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The Archeology of Everyday Life


Mia Unverzagt’s work investigates the ostensibly banal objects that make up everyday life. The work is driven not by a formal interest in an object’s surface, color or material quality but rather by the artist’s search for structural interrelationships among object, utilization and cultural context. As it is used, an ordinary mass-produced object becomes unique; by analyzing the traces left on that object we can gain valuable insights into underlying societal structures.


After all, do not the traces left when an object is used reveal much more about the history of that use than an image of the user can? A chair is a functional piece of furniture that someone either likes or is not fond of; it either works fine or is broken. But just as people are shaped by experiences, objects bear informative traces of the use that has been made of them. A chair, for example, can be described not only in terms of materials and fabrication techniques, but also in terms of the climatic conditions to which it has been exposed, the specific ways in which it has been used and the degree of care it has received. Unverzagt consciously breaks with traditional art-historical approaches to material things; she is skeptical of the concept of the authentic image and seeks instead the object’s own object(ive)ness.


Philosophical deprecation of the material world is rooted in a dualistic worldview that dogmatically divides the subject on the one hand from the object on the other. Thus René Descartes differentiated between res extensa, physicality or extension, and res cogitans, consciousness or non-extension; he thereby deepened the epistemological split between philosophical observation of mind and that of body. Mind, as an object-less “thing,” has always inspired metaphysical speculation, whereas the body in its apparent specificity has only recently been considered more closely. However, because it can be measured and mapped, the physical body continues to be neglected by scholarly discourse.


Let us seek here to foreground the close relationships that exist among an object, its utilization and its user. To do so we must rein in our egocentric vanity and direct our attention to the things themselves. Only then will we be able, with the help of the traces that mark the objects, to draw conclusions about the users. This method resembles forensic evidence collection, which seeks to reconstruct past events in an objectively verifiable fashion.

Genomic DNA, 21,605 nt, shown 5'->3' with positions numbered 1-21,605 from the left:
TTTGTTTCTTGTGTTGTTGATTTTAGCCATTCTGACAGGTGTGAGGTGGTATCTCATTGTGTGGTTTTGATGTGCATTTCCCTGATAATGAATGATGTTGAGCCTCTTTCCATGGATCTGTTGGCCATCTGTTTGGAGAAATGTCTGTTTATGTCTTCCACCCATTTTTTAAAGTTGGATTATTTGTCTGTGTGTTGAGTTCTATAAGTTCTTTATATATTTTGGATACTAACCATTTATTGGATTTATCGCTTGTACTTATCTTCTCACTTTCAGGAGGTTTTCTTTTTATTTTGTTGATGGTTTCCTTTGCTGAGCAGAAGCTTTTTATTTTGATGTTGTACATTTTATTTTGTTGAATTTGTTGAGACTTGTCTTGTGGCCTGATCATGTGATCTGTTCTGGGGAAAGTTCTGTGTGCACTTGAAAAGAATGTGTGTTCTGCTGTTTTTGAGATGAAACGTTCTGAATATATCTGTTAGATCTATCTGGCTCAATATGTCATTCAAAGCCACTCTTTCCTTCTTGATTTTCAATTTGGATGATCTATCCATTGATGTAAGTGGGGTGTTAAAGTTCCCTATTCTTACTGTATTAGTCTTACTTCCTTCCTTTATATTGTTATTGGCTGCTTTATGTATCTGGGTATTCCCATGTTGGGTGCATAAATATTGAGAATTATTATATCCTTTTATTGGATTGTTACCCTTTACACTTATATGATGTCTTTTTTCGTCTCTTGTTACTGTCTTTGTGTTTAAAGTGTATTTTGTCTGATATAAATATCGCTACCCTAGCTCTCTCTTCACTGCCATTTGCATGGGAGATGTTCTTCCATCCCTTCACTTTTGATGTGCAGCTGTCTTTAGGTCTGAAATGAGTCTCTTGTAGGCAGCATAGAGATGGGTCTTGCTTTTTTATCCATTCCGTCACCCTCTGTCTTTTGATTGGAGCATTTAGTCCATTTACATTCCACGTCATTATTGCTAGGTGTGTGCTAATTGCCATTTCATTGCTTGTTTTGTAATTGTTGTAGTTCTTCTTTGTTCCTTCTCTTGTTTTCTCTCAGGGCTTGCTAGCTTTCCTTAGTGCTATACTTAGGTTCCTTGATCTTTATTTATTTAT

Both positive and negative life experiences shape a person’s growth; indeed, it is our biographical rough edges that make us unique. Life’s detours, and experiences like illness or personal crisis,, may well seem unbearable to us, yet later we might look back on just those moments and become convinced of our own strength. Human bodies likewise collect experiences and are marked by traces of life as they age. However, we generally attempt to restrain, diminish or at least hide those traces. The ideal many of us hold is that of a human being who is born with a flawless body and then develops and thrives – yet the fact is that scars begin to form the moment an umbilical cord is cut. And sometimes the marks on our bodies, such as the traditional dueling gash among members of certain German fraternities, are even intentional, serving as external signs of experience and of membership in a particular group.


Non-living everyday objects as well accompany our lives and become, through the traces left on them by use, reliable witnesses to the aging process. If we investigate those traces from an economic perspective we begin to see the potential for social analysis that the process of deterioration holds.[1] Wear and tear from proper usage generally seems to offer little insight, but traces of unusual use articulate individual and societal needs and provide objective interpretations of the user’s actual behavior. Consider a chair with broken back legs: a merchant would almost certainly attribute such damage to improper use, specifically to the user having rocked back onto the chair’s legs while seated. But should not this analysis of the damage lead us instead to consider producing chairs with reinforced back legs in the future, to make unrestrained rocking possible? Unverzagt, however, does not concern herself with such market-oriented considerations; instead, she relates the traces of use to the societal structures that cause them. How, she asks, can we evaluate, activate, transform and use those traces – and what role do they play in our memories?



Western industrialized cultures in particular are reluctant to accept the traces of use. We happily admire glittering virginal objects that no one has used before. What is the source of this fascination for all that is unmarked? Spaces that have been lived in and objects that have been used carry memories and link the moment that is “now” with a “before” that already carries meaning and significance. The places of childhood tear us away from the conditions of our current lives and involuntarily bind us to structures we have overcome, and memory and stirred-up emotion accompany our return to those places. This phenomenon exists in both a negative form and a positive one – mementoes of which we have grown fond can serve as bridges connecting us to the past.


[1] Cf. Toshihiti Chi, Immanuel; Stotz, Oliver: Spuren des Gebrauchs in: Kunstforum V. 130. 1995, pp. 213 – 214.